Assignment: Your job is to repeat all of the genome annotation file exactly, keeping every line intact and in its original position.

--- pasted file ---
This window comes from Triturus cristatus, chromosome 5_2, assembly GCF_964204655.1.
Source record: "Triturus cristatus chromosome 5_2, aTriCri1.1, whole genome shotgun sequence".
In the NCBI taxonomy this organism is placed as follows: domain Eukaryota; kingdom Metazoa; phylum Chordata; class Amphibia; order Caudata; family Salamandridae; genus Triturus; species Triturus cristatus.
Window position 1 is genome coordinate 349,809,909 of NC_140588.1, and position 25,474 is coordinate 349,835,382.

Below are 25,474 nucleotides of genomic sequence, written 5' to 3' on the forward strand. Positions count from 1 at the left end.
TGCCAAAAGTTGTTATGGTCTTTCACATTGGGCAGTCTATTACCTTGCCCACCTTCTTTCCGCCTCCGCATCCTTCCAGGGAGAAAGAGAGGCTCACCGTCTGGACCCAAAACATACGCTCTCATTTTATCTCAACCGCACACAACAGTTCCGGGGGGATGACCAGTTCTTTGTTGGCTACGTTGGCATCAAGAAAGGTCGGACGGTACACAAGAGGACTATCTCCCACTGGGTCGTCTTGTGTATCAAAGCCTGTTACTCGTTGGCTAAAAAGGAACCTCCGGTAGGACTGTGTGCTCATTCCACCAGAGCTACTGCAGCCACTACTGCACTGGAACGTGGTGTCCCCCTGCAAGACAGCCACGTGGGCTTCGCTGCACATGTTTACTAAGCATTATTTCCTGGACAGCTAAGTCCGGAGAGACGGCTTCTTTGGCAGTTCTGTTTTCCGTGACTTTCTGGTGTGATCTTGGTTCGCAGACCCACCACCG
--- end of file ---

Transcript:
This window comes from Triturus cristatus, chromosome 5_2, assembly GCF_964204655.1.
Source record: "Triturus cristatus chromosome 5_2, aTriCri1.1, whole genome shotgun sequence".
In the NCBI taxonomy this organism is placed as follows: domain Eukaryota; kingdom Metazoa; phylum Chordata; class Amphibia; order Caudata; family Salamandridae; genus Triturus; species Triturus cristatus.
Window position 1 is genome coordinate 349,809,909 of NC_140588.1, and position 25,474 is coordinate 349,835,382.

Below are 25,474 nucleotides of genomic sequence, written 5' to 3' on the forward strand. Positions count from 1 at the left end.
TGCCAAAAGTTGTTATGGTCTTTCACATTGGGCAGTCTATTACCTTGCCCACCTTCTTTCCGCCTCCGCATCCTTCCAGGGAGAAAGAGAGGCTCACCGTCTGGACCCAAAACATACGCTCTCATTTTATCTCAACCGCACACAACAGTTCCGGGGGGATGACCAGTTCTTTGTTGGCTACGTTGGCATCAAGAAAGGTCGGACGGTACACAAGAGGACTATCTCCCACTGGGTCGTCTTGTGTATCAAAGCCTGTTACTCGTTGGCTAAAAAGGAACCTCCGGTAGGACTGTGTGCTCATTCCACCAGAGCTACTGCAGCCACTACTGCACTGGAACGTGGTGTCCCCCTGCAAGACAGCCACGTGGGCTTCGCTGCACATGTTTACTAAGCATTATTTCCTGGACAGCTAAGTCCGGAGAGACGGCTTCTTTGGCAGTTCTGTTTTCCGTGACTTTCTGGTGTGATCTTGGTTCGCAGACCCACCACCG